In fact, looking at the whole Oprah phenomenon through the widest-angle lens, I see something that looks a lot like a modern recapitulation of a movement challenging early Christianity called Gnosticism. Briefly, Gnosticism is the contemporary term for a bunch of blended religious and philosophical stuff, unified by this key idea: salvation through (self) KNOWLEDGE (gnosis). Some people confused Christian teaching with Gnosticism. Some still do, but true Christian faith is 180 degrees from Gnosticism. Here’s the good news of the gospel: we can’t save ourselves by turning inward. Our only hope is in what God has already done for us – taken all of our faults, fears, sins and selfishness and judged them in the crucifixion of his Son, Jesus Christ. Faith, not knowledge, saves us (Romans 1:17, 2 Corinthians 5:17).

My conclusion is that Oprah is, probably completely unintentionally, playing the role of a 21st century patron of neo-Gnosticism. For more on Gnosticism – more probably than you ever wanted to know – please listen to my Gnosticism talk under “audio teaching.” Again, I don’t think Oprah is malicious in her intent, based on her mission of improving women’s lives and her own experience of seeking wholeness and bettering her life through that search. Unfortunately, based on what she is espousing and promoting, I believe Oprah is deceived and deceiving others.

The best article I found and from which I formulated some of these thoughts is by Kate Maver, a graduate of Chicago Theological Seminary. It can be found under this link at the Christian Research Institute:

A farily detailed analysis / warning to believers from a former New Ager named Warren Smith:
Note: this gets into the question of "mainstream" Christian teachers embracing some of the authors / ideas categorized as New Age. I am not interested in pursuing this. Too often, Christians buy hermetic "conspiracy theories" and discredit their own. On the other hand, when I see New Age, I don't care who is teaching it, it should be critically discerned and openly rejected. responds to the question, "Is Oprah pushing a New Age Christ?" and gives good info about A Course in Miracles:

Dennis Babish has a thoughtful commentary on Oprah's role as New Age discipler on Chuck Colson's BreakPoint website:

Here's a candid and informed report by Terry Mattingly on Oprah's core beliefs:

This is cool: an interactive worldview comparison chart from Summit Ministries - New Age beliefs would be under the heading, "Cosmic Humanism":

And now, the primary resources: - You'll find links to Marianne Williamson's XM radio class here and Eckhart Tolle's A New Earth web event. - our source for the audio of Oprah's exchange with Christian women in her audience on the question of Jesus as the only way of salvation


Carmen said...

And this my brother is why we love you! Thanks for educating us . . . once again!

WendySue said...

Thanks Bill. That was thoughtful and thorough. I have been a "fan" of Oprah for years, but when I think about HER background, and what she's come through in HER OWN life,it wasn't this teaching that helped get her through... it was a loving God and her true Christian faith as a child. We should all continue to PRAY that she gets back to the TRUTH and shares THAT with the world (wow- THAT would be SO awesome)... and ALL things are possible with Christ!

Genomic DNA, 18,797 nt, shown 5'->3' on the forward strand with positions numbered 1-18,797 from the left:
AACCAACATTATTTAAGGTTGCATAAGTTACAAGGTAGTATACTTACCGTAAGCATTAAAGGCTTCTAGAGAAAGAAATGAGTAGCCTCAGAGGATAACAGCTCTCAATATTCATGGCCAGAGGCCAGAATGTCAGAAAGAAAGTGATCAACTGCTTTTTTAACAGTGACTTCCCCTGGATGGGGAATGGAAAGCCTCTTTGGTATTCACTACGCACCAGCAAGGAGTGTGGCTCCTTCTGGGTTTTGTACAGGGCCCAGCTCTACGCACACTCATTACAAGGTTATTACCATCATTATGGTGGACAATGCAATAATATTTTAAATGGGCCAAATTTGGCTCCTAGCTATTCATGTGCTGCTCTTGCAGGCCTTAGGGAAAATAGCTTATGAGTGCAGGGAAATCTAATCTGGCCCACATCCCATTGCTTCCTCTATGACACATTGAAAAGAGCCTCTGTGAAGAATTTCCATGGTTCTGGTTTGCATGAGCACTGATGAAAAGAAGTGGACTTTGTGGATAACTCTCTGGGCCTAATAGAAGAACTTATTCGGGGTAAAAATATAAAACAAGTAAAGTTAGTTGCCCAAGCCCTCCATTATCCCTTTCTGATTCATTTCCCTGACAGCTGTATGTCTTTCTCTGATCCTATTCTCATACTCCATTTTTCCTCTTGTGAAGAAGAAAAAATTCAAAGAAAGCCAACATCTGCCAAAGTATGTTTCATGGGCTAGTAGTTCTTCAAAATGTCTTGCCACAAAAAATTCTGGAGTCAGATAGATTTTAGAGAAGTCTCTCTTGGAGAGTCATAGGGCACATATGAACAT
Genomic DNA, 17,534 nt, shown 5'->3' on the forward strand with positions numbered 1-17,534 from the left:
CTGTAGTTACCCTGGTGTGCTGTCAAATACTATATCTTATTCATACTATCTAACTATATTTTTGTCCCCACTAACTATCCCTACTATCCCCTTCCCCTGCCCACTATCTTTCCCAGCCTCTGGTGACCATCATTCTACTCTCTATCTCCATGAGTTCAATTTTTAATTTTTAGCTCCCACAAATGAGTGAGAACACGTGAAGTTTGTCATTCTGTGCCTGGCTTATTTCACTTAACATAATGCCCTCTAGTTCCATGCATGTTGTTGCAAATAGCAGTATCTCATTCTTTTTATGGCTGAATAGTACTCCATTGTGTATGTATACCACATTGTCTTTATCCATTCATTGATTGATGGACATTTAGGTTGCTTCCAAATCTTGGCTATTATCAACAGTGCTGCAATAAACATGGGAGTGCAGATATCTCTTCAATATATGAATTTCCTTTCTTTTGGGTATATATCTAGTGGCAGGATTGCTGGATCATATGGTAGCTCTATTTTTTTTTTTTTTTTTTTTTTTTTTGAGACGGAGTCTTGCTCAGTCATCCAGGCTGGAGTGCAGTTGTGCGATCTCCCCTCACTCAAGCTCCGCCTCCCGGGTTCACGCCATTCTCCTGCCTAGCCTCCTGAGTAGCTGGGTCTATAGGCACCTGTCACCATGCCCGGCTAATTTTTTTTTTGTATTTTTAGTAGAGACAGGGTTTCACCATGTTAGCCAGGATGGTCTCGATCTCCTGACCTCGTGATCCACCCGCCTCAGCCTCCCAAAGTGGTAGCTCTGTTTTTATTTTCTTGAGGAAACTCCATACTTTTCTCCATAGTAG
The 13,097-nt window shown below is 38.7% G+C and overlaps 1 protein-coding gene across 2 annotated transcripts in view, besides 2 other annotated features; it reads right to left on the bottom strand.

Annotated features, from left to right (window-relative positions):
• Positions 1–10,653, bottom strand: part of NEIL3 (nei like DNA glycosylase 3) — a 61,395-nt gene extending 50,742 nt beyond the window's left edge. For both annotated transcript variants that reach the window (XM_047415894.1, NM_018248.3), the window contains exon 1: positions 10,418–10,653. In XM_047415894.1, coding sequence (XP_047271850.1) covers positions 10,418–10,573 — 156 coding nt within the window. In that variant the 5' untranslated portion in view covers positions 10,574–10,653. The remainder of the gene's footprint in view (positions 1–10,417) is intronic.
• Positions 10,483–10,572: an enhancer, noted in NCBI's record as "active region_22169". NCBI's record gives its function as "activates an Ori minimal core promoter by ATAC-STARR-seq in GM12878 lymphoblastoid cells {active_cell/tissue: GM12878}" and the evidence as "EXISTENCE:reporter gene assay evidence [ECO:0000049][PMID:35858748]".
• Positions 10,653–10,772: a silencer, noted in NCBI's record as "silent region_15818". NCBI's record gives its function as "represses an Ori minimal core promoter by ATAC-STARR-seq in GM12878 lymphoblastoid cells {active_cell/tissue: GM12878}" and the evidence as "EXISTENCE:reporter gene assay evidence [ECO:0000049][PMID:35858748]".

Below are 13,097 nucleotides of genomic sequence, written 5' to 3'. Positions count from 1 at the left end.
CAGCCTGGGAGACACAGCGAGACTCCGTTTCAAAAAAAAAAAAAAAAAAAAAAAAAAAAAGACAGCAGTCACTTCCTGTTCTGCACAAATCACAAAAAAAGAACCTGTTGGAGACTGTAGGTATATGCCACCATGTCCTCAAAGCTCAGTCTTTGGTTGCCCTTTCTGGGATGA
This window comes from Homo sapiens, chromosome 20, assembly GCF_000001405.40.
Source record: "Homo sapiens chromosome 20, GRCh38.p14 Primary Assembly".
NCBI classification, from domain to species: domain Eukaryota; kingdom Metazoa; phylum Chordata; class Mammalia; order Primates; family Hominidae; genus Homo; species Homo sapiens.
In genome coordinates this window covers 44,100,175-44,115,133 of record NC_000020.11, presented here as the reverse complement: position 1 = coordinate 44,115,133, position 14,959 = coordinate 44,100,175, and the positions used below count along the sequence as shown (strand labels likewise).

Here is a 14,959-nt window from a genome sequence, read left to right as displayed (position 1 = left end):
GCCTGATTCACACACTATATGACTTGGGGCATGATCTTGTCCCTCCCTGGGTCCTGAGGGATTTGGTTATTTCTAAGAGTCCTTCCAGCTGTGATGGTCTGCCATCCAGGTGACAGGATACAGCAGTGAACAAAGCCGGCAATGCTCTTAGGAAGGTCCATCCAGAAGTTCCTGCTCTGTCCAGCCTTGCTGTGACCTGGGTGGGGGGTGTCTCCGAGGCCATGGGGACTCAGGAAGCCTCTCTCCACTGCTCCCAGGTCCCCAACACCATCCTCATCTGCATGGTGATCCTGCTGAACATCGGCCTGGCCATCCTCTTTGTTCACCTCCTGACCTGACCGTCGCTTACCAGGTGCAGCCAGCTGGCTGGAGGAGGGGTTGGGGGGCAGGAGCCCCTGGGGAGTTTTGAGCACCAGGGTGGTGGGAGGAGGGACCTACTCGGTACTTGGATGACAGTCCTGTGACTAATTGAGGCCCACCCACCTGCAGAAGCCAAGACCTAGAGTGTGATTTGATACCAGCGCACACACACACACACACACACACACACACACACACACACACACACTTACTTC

Excellent posting ... Wendy

Ben Cooper said...

I really appreciate the research, time and effort it took to compile this post. God has definitely given you the gift of teaching.

bethypoo2384 said...

some friends and i were just recently discussing oprah and how we didn't feel like she was an atheist or non-believer, but when she spoke of God... it sounded more like a higher power than the Alpha, Omega, Creator of everything. so i really appreciated your insight and agree that she seems genuinely concerned with helping others but is obviously misguided. this actually clears up a lot of things for me... lol

thanks, you're the bomb!


Anonymous said...

what would Jesus do in your position? Would he condemn as you are? Or would he open up his arms and smile with love? That is the source of the writings you discuss; top open up minds and hearts to THE LOVE OF JESUS.

pescalera said...

I appreciate your insightful information about "The New Earth". I love Oprah and really respect her, so I really tried to read the book and get as much out of it as she did. However, I just could not relate to it at all. Even though "Jesus" references were thrown in periodically, I just didn't feel comfortable with this being Jesus' teachings. I put the book down a couple of weeks ago after reading a few chapters because I felt so uneasy about it. I agree with you that I don't think Oprah is intentionally being malicious. I believe she thinks she is truly helping. I had asked God to direct me on the book and guess what...I accidentally hit the button for your radio station this morning and guess what you were talking about. It was no accident, and of that I am sure. Thanks again.

Anonymous said...


Thanks again for this well thought critique. It is an 'inter-action' with her thoughts as opposed to the standard 'reaction' that evangelicals have.

Oprah's motivation is not money. She has tons of it. Tons.

You have challenged us to not blindly accept Oprah's teaching, and rightly compared her with Gnosticism. Right on.

But you were gentle, not attributing to her motivations that don't exist, and still highlighted the positive stuff of helping women.

Thanks for not only the information, but for modeling the Christ honoring path of critique. Jesus did plenty of critiquing in his days to those who were self righteous and loved money. Critiquing is different than condemnation and we have to do it or else we'll accept whatever thought or lifestyle is popular.


Anonymous said...

Bill, I'm very surprised to see this post because it has become a huge topic within my group of friends. I've seen videos of Oprah show excerpts where she denies that there is only one way to heaven. She basically was saying that good deeds will get you there and to not put the path to heaven in one little box. It was pretty disturbing to hear this because people who may not be educated in Christianity can be easily mislead if that is their only source!

I don't believe that Oprah is a bad person, but I do believe she has wandered off of the path. She said that "One day I was sitting in church and I heard the pastor say 'God is a jealous God' and I was like, why is God jealous of me?" and that was one of her 'waking moments.' It's sad to hear this because she obviously didn't understand the context to which that quote belongs.